Lumpectomy (or breast conserving surgery) is a surgical procedure which removes an area of cancerous or concerning tissue, surrounded by healthy or normal breast tissue. Most of your breast will be spared, including the nipple and most of the skin.
You may be considered for a lumpectomy if the size of the cancer is small enough, relative to the size of your breast, and if the cancer is confined to one specific area in your breast. The goal of a lumpectomy is to remove the entire tumor while leaving your breast with its natural look and feel.
Depending on your breast cancer diagnosis, your surgeon may also remove lymph nodes during your lumpectomy surgery to determine if your cancer has spread. Your chance of breast cancer survival is the same with a lumpectomy as it is with a mastectomy.
During a traditional lumpectomy, your surgeon will place an incision over the site of the tumor. You may be left with a visible scar on your breast.
Hidden Scar Lumpectomy
In a Hidden Scar lumpectomy, your scar will not be visible when you look in the mirror or when someone else sees your breast. Your surgeon will hide the incision in one of three locations:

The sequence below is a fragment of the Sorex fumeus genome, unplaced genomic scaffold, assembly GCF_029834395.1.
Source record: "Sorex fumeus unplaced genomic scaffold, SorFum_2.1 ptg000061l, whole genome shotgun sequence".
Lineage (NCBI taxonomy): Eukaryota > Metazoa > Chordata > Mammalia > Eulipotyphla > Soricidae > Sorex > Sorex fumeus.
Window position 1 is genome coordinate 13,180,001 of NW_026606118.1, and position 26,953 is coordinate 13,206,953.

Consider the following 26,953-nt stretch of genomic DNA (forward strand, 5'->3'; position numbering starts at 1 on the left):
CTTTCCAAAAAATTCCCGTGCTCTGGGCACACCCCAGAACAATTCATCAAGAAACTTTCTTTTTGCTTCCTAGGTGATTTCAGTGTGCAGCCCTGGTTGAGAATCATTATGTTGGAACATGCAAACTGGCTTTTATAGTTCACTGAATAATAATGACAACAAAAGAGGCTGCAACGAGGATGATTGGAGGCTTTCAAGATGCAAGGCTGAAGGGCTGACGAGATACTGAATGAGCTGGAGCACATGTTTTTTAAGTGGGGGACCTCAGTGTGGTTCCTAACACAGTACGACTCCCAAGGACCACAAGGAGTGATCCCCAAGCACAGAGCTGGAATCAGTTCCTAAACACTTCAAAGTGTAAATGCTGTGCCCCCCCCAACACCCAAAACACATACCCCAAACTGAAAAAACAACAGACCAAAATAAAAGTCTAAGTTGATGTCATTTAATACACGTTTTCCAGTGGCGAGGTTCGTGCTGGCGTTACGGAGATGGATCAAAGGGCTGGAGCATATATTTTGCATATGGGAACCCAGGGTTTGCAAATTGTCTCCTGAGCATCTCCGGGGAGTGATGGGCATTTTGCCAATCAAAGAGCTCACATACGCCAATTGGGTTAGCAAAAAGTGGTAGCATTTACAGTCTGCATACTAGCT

- the natural crease under your breast (called the inframammary fold)
- around your nipple areolar complex
- in a skin crease in your armpit (called the axilla). Ask your surgeon if you’re a candidate for Hidden Scar lumpectomy or find a Hidden Scar trained surgeon here.
Most breast cancer patients require radiation treatment after a lumpectomy. Radiation therapy reduces the chances of the cancer recurring. If you’re considering having a lumpectomy, ask your surgeon if you’ll need to have radiation therapy.
Choosing Between Lumpectomy and Mastectomy:
With early stage breast cancer, you often have a choice in which surgical procedure to have. There are benefits to consider for both lumpectomy and mastectomy. A lumpectomy leaves most of your natural breast but will likely require radiation therapy. While a mastectomy removes all of the breast tissue, you may not need radiation therapy. The stage of your cancer, family history, genetic testing and your lifestyle are all important factors to discuss with your surgeon when deciding between lumpectomy or mastectomy.